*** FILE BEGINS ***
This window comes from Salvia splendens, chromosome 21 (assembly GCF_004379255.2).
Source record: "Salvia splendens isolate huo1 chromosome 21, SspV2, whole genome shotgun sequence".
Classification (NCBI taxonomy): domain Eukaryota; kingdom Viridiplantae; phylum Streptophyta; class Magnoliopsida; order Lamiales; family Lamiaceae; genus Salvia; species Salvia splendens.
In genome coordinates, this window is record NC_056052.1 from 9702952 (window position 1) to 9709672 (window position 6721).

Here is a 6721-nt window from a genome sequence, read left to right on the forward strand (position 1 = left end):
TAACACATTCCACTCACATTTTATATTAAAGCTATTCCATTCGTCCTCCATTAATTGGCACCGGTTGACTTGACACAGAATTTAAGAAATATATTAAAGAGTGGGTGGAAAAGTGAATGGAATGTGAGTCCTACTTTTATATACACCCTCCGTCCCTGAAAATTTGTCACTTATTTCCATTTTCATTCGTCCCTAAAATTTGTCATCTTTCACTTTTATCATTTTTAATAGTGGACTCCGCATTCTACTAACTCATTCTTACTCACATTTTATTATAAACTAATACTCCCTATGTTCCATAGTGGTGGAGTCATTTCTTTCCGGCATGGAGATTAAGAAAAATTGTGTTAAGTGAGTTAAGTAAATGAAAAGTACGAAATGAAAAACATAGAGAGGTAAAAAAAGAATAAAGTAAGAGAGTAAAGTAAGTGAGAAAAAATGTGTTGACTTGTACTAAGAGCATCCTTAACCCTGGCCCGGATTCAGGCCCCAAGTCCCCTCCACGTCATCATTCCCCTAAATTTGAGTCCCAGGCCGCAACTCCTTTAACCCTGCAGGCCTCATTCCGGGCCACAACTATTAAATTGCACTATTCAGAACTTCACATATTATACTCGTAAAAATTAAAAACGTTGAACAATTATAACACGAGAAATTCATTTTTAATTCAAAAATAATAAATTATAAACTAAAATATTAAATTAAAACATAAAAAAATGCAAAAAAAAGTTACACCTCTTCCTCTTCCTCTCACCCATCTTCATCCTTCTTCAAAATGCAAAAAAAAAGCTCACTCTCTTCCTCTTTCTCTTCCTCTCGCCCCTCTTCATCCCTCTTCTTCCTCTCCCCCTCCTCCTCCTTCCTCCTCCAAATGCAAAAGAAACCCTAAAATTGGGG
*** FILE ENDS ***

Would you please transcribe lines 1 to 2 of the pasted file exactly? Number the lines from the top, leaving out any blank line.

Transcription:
This window comes from Salvia splendens, chromosome 21 (assembly GCF_004379255.2).
Source record: "Salvia splendens isolate huo1 chromosome 21, SspV2, whole genome shotgun sequence".